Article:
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Osteomyelitis in a Paleozoic reptile: ancient evidence for bacterial infection and its evolutionary significance


We report on dental and mandibular pathology in Labidosaurus hamatus, a 275 million-year-old terrestrial reptile from North America and associate it with bacterial infection in an organism that is characterized by reduced tooth replacement. Analysis of the surface and internal mandibular structure using mechanical and CT-scanning techniques permits the reconstruction of events that led to the pathology and the possible death of the individual. The infection probably occurred as a result of prolonged exposure of the dental pulp cavity to oral bacteria, and this exposure was caused by injury to the tooth in an animal that is characterized by reduced tooth replacement cycles. In these early reptiles, the reduction in tooth replacement is an evolutionary innovation associated with strong implantation and increased oral processing. The dental abscess observed in L. hamatus, the oldest known infection in a terrestrial vertebrate, provides clear evidence of the ancient association between terrestrial vertebrates and their oral bacteria.

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We thank Craig Willson and Janet Loucks, Thunder Bay Regional Health Sciences Centre, for the CT scans; David Berman, CMNH, for the loan of CMNH 76876; and Matt Vickaryous, University of Guelph, for help with the literature search. This research was supported by Discovery Grants from the Natural Sciences and Engineering Research Council of Canada (to RRR and SPM).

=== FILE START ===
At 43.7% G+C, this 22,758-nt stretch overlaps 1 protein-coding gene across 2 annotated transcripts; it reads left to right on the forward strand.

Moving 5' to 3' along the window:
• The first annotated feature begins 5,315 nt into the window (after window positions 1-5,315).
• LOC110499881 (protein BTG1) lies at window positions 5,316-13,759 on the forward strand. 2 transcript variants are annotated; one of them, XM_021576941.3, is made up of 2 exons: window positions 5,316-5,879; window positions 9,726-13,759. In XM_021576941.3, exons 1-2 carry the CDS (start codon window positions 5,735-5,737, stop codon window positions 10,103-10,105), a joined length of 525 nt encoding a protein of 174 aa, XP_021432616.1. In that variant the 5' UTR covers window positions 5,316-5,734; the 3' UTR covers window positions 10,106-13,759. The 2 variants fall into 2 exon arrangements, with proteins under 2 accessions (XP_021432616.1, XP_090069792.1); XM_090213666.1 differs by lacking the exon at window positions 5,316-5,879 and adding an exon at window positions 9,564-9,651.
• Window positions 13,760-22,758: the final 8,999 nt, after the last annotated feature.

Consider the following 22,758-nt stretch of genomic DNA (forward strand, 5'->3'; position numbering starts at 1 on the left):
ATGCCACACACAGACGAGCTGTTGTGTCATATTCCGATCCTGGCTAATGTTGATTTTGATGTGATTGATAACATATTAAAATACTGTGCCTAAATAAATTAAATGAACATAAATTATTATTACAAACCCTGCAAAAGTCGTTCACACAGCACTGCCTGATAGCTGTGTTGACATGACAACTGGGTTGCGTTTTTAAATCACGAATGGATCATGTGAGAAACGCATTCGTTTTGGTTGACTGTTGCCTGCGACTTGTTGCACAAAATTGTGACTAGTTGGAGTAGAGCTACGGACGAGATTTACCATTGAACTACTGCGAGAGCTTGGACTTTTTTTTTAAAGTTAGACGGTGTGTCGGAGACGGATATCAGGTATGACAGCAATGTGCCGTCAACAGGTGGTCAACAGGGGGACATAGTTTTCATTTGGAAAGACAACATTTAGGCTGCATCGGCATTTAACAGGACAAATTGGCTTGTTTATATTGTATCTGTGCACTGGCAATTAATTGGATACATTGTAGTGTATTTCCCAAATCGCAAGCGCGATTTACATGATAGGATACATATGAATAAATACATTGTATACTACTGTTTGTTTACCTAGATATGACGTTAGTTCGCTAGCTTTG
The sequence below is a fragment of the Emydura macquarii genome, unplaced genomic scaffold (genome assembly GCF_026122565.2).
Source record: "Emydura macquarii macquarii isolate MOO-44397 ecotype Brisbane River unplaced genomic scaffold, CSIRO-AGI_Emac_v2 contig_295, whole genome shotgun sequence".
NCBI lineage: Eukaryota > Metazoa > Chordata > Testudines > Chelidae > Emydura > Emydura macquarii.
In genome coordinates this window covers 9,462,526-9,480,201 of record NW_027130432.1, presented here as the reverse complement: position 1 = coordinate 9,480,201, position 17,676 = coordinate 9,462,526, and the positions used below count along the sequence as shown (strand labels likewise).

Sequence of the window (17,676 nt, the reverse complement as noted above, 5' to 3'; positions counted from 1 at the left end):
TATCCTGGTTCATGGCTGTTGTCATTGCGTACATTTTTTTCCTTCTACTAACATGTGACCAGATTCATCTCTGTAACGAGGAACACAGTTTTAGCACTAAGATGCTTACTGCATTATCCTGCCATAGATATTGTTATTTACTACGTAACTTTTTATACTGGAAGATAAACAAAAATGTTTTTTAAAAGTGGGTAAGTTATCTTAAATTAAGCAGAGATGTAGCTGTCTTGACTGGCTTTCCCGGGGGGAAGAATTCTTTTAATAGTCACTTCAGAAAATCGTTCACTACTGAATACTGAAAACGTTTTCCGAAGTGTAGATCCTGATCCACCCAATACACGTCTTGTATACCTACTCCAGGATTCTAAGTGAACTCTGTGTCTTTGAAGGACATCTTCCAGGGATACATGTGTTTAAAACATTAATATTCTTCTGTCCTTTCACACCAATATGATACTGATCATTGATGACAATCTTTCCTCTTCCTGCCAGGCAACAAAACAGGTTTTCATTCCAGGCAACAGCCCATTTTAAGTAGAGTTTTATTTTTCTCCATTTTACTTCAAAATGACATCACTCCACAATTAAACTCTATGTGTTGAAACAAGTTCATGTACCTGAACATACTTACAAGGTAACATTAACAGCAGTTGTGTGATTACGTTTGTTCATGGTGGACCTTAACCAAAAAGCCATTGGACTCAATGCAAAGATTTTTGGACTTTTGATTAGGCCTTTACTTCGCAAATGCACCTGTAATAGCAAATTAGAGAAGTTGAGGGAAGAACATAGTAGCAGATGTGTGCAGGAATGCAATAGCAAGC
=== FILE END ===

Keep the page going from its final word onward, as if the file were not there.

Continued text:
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Correspondence to Robert R. Reisz.

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Communicated by Sven Thatje

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Reisz, R.R., Scott, D.M., Pynn, B.R. et al. Osteomyelitis in a Paleozoic reptile: ancient evidence for bacterial infection and its evolutionary significance. Naturwissenschaften 98, 551 (2011). https://doi.org/10.1007/s00114-011-0792-1

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  • Paleozoic tetrapods
  • Osteomyelitis
  • Captorhinidae
  • Dental abscess
  • Early Permian